Designing a fair coal phase-out strategy in Mexico is one of the country’s most urgent measures to address climate change and to ensure an energy transition under a perspective of justice, human rights, and gender equality. However, clear policy actions for a fair coal phase-out are not yet part of the public agenda.

Compared with the experience from South Africa, Germany, and other G20 countries, which have a long trajectory studying the social, environmental, and economic implications around coal and the pathways for a just transition, there is still a considerable knowledge and action gap in Mexico regarding a fair coal phase-out.

Therefore, this policy paper aims to inform decision-makers on the importance of developing a plan for a fair coal phase-out and substitution plan with renewable energy sources.

By pointing out serious social, environmental, and human rights implications of the coal industry in the most important coal region of the country, the state of Coahuila, it outlines several key elements for designing a fair coal phase-out plan with a focus on community, dialogue, and participation.

The first chapter highlights the importance of accelerating the global coal phase-out to keep the Earth’s temperature increase below 1.5°C and Mexico’s insufficient action to tackle global warming.

The second chapter focuses on the socio-environmental impacts of the coal industry in the country and points out the very serious human rights violations resulting from coal mining.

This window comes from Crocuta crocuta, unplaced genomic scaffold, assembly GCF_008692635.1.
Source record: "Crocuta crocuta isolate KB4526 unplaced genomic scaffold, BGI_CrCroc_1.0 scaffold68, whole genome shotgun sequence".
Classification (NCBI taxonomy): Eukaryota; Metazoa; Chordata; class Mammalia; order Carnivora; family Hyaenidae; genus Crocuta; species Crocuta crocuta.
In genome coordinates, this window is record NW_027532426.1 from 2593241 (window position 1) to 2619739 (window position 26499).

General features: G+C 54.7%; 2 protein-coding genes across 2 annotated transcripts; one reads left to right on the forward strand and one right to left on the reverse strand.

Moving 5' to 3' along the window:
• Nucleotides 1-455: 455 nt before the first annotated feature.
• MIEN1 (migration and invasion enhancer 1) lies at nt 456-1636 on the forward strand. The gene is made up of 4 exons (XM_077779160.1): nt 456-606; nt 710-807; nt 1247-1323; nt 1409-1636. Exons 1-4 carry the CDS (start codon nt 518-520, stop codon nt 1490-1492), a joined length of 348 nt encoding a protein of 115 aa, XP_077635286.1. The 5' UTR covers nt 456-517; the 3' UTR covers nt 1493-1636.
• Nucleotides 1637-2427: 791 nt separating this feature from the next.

The third chapter outlines the elements necessary to implement a plan that ensures the exit of coal under a climate justice and human rights approach. This section also contains public policy principles regarding coal phase-out and emphasizes the importance of having a social justice approach to energy policy planning and decision-making.

The fourth chapter describes some of the main challenges a fair transition away from coal faces, such as political interests, lack of information, and economic dependency. It explores the opportunities that local communities and the national context have created to enhance the public debate around the subject.

The final section remarks that coal and its phase-out have not received enough political attention in Mexico yet. It ends by highlighting the most relevant challenges (cultural, social, political, economic, and regulatory) for implementing a coal phase-out pathway from a bottom-up perspective and under a just energy transition approach as part of the domestic agenda.